We live in an era of digital Darwinism, a time when technology and society continually evolve. The reality is that innovation is now a constant, and the net result sets the stage for disruption. Every day, startups continue to push industries and technologies forward. As they do, new trends shape and reshape markets. Enterprise organizations now increasingly face a new reality where doing nothing about it or operating is a surefire way to get disrupted and eventually become obsolete.
To compete in an era of digital Darwinism requires companies to think beyond “business as usual” and to start exploring new areas of opportunity for emerging expertise, technology, and insights. One of the most promising trends in the evolution of business is the rise of corporate innovation centers. Part of the challenge companies face in doing so is that it’s very easy, almost natural, to apply legacy thinking, processes, and models toward innovation. This anchors new possibilities to yesterday’s standards, which then limits or inhibits the return on innovation. But that isn’t stopping corporate innovation centers from rising in technology epicenters all around the world.
In 2015, CapGemini’s Jerome Buvat and I set out to explore the shift from R&D centers to innovation hubs. We published our findings in one of the first detailed reports on the subject, “The Innovation Game: Why & How Businesses are Investing in Innovation Centers.”
In part two of the series, “The Rise of Innovaiton Empires,” we track the evolution and expansion of innovation centers around the world since 2015. Here’s what we found:
Innovation Centers Are Everywhere
Silicon Valley is no longer the sole breeding ground for innovation. Innovation centers are taking root all over the world and are no longer concentrated in a handful of technology hubs. The top 10 most favored locations for innovation centers only represent 35 percent of total innovation centers, indicating that the growth of tech hubs is becoming uniform globally.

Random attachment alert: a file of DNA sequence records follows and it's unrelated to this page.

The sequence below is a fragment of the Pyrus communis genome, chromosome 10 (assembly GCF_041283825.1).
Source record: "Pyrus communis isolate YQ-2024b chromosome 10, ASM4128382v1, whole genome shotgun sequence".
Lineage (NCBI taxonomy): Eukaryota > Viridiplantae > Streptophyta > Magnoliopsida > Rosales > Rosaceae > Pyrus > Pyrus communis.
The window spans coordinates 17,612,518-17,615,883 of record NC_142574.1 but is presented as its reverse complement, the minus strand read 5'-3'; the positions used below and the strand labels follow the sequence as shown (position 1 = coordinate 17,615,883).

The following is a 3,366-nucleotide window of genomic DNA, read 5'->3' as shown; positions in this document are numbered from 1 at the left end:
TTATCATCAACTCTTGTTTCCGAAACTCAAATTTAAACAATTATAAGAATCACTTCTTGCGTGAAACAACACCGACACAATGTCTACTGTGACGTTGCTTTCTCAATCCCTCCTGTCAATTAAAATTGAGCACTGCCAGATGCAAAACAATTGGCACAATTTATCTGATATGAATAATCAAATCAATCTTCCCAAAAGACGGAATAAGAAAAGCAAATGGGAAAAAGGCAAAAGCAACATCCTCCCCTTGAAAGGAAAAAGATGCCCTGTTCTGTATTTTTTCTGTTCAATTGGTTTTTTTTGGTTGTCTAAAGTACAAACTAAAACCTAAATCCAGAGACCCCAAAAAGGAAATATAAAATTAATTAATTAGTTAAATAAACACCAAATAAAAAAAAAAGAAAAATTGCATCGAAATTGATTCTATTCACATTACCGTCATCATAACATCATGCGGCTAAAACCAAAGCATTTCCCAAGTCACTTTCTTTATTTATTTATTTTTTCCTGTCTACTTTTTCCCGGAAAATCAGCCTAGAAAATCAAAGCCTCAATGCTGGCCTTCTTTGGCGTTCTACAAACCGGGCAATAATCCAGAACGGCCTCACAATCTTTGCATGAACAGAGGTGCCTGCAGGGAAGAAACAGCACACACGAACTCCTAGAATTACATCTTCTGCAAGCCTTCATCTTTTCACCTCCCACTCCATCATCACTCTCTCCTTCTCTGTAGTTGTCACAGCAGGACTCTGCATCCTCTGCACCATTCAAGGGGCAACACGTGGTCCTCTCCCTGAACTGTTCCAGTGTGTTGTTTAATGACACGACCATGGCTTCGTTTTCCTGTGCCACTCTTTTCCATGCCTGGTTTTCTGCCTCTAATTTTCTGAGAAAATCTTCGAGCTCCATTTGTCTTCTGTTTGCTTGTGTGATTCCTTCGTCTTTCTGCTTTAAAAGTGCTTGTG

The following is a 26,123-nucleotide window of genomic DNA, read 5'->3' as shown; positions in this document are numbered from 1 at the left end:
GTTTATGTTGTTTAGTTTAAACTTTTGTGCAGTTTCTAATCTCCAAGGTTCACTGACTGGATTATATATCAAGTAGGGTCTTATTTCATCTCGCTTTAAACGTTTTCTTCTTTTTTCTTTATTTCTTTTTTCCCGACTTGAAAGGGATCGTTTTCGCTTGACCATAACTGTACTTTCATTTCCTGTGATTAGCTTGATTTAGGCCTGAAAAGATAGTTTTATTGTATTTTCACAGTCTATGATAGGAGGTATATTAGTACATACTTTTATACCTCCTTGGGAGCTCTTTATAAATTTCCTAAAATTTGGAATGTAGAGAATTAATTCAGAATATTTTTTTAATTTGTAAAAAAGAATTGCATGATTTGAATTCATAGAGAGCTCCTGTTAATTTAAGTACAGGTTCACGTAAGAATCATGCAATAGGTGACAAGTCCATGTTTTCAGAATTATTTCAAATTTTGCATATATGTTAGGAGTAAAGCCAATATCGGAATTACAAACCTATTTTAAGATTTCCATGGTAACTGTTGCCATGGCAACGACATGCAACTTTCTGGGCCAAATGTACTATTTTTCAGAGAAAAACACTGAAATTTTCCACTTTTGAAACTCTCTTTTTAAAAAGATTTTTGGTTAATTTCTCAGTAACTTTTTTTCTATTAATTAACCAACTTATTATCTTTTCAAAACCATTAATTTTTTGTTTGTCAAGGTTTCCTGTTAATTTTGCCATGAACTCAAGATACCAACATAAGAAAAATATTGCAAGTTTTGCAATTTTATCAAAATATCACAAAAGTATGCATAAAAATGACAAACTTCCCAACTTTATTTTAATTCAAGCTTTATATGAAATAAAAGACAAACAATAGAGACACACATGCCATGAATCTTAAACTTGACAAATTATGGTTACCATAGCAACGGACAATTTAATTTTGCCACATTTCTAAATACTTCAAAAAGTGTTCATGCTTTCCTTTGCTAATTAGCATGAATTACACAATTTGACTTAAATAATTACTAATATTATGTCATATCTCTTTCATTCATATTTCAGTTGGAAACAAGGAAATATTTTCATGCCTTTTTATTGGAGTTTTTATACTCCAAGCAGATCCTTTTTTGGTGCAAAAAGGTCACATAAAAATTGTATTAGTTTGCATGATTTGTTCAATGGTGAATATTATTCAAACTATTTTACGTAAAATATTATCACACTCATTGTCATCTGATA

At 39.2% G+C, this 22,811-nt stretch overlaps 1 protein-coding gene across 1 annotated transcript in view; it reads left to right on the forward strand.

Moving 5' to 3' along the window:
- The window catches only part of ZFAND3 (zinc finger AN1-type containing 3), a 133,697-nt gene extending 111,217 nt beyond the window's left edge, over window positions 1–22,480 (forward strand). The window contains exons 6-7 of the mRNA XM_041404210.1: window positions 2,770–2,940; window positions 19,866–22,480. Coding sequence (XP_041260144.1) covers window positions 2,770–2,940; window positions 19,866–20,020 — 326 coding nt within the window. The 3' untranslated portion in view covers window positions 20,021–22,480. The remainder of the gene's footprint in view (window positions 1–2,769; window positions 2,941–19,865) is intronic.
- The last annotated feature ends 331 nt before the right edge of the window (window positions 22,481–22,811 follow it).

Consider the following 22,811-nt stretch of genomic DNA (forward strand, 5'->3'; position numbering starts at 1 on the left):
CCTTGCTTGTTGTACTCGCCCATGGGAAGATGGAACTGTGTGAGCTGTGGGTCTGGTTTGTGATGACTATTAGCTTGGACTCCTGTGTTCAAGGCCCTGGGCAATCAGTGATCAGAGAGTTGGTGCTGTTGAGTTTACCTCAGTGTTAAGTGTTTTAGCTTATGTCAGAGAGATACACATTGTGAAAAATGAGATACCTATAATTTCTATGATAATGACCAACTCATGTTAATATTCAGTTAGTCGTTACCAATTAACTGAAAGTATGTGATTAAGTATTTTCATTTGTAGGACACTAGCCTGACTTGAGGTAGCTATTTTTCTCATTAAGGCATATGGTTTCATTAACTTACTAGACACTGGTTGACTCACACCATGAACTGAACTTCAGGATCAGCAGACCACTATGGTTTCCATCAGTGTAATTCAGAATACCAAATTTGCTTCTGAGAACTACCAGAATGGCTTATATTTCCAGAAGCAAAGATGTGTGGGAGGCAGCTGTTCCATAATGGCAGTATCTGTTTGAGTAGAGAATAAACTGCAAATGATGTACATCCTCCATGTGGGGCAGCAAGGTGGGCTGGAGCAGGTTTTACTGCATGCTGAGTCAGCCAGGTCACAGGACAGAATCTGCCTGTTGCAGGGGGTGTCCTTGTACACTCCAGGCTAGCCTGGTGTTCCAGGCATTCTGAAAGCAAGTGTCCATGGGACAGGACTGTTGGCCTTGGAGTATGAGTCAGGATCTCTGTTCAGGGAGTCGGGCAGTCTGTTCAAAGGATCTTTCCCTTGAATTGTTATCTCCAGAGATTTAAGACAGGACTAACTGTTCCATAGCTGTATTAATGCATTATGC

Our previous research analyzed more than 300 innovation centers opened by the top 200 global organizations. In the six months following our initial report, 56 new innovation centers opened in 20 countries with an additional 11 centers in development.
Silicon Valley and Western Europe have also strengthened their position as leading hotbeds of innovation. Since the last report, five and twelve new innovation centers opened in these regions respectively. Additionally, within the Eastern US, three new innovation centers have opened in Atlanta, and two have opened in Boston. Around the world, India (Bangalore) now hosts four new innovation centers and in Australia, two new innovation centers have opened in Sydney and Melbourne.
Majority of New Innovation Centers Operate as Accelerators
Organizations see a lot of value in operating their innovation centers as internal accelerators. 55 percent of new innovation centers, opened or announced between July 2015 and February 2016, are in fact, accelerators. So what’s the difference?
Accelerators engage with the local ecosystem, cultivate relationships with startups and entrepreneurs, and provide them with opportunities to collaborate on technology solutions.